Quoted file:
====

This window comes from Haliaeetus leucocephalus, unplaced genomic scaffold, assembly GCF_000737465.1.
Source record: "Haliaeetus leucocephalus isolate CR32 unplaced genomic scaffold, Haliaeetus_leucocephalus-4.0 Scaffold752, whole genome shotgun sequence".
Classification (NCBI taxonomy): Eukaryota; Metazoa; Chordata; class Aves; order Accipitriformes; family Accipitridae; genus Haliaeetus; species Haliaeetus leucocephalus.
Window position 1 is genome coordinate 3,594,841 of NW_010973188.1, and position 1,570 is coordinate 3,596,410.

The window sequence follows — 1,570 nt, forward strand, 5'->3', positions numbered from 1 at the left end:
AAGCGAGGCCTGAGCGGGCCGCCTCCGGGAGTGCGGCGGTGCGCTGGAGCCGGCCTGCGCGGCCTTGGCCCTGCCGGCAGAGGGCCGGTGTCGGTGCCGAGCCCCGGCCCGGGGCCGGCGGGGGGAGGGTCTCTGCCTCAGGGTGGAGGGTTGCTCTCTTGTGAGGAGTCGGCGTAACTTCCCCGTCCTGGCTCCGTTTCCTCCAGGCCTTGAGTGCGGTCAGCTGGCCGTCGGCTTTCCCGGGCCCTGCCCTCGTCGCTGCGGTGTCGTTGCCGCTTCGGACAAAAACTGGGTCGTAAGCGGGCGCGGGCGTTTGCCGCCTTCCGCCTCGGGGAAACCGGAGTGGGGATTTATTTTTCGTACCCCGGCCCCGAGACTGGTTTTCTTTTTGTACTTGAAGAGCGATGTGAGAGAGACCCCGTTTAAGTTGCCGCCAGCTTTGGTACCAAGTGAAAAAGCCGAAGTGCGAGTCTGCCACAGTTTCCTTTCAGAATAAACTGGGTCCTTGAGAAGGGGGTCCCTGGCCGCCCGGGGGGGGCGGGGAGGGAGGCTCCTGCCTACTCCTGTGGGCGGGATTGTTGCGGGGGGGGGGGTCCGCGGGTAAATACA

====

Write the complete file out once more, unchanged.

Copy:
This window comes from Haliaeetus leucocephalus, unplaced genomic scaffold, assembly GCF_000737465.1.
Source record: "Haliaeetus leucocephalus isolate CR32 unplaced genomic scaffold, Haliaeetus_leucocephalus-4.0 Scaffold752, whole genome shotgun sequence".
Classification (NCBI taxonomy): Eukaryota; Metazoa; Chordata; class Aves; order Accipitriformes; family Accipitridae; genus Haliaeetus; species Haliaeetus leucocephalus.
Window position 1 is genome coordinate 3,594,841 of NW_010973188.1, and position 1,570 is coordinate 3,596,410.

The window sequence follows — 1,570 nt, forward strand, 5'->3', positions numbered from 1 at the left end:
AAGCGAGGCCTGAGCGGGCCGCCTCCGGGAGTGCGGCGGTGCGCTGGAGCCGGCCTGCGCGGCCTTGGCCCTGCCGGCAGAGGGCCGGTGTCGGTGCCGAGCCCCGGCCCGGGGCCGGCGGGGGGAGGGTCTCTGCCTCAGGGTGGAGGGTTGCTCTCTTGTGAGGAGTCGGCGTAACTTCCCCGTCCTGGCTCCGTTTCCTCCAGGCCTTGAGTGCGGTCAGCTGGCCGTCGGCTTTCCCGGGCCCTGCCCTCGTCGCTGCGGTGTCGTTGCCGCTTCGGACAAAAACTGGGTCGTAAGCGGGCGCGGGCGTTTGCCGCCTTCCGCCTCGGGGAAACCGGAGTGGGGATTTATTTTTCGTACCCCGGCCCCGAGACTGGTTTTCTTTTTGTACTTGAAGAGCGATGTGAGAGAGACCCCGTTTAAGTTGCCGCCAGCTTTGGTACCAAGTGAAAAAGCCGAAGTGCGAGTCTGCCACAGTTTCCTTTCAGAATAAACTGGGTCCTTGAGAAGGGGGTCCCTGGCCGCCCGGGGGGGGCGGGGAGGGAGGCTCCTGCCTACTCCTGTGGGCGGGATTGTTGCGGGGGGGGGGGTCCGCGGGTAAATACA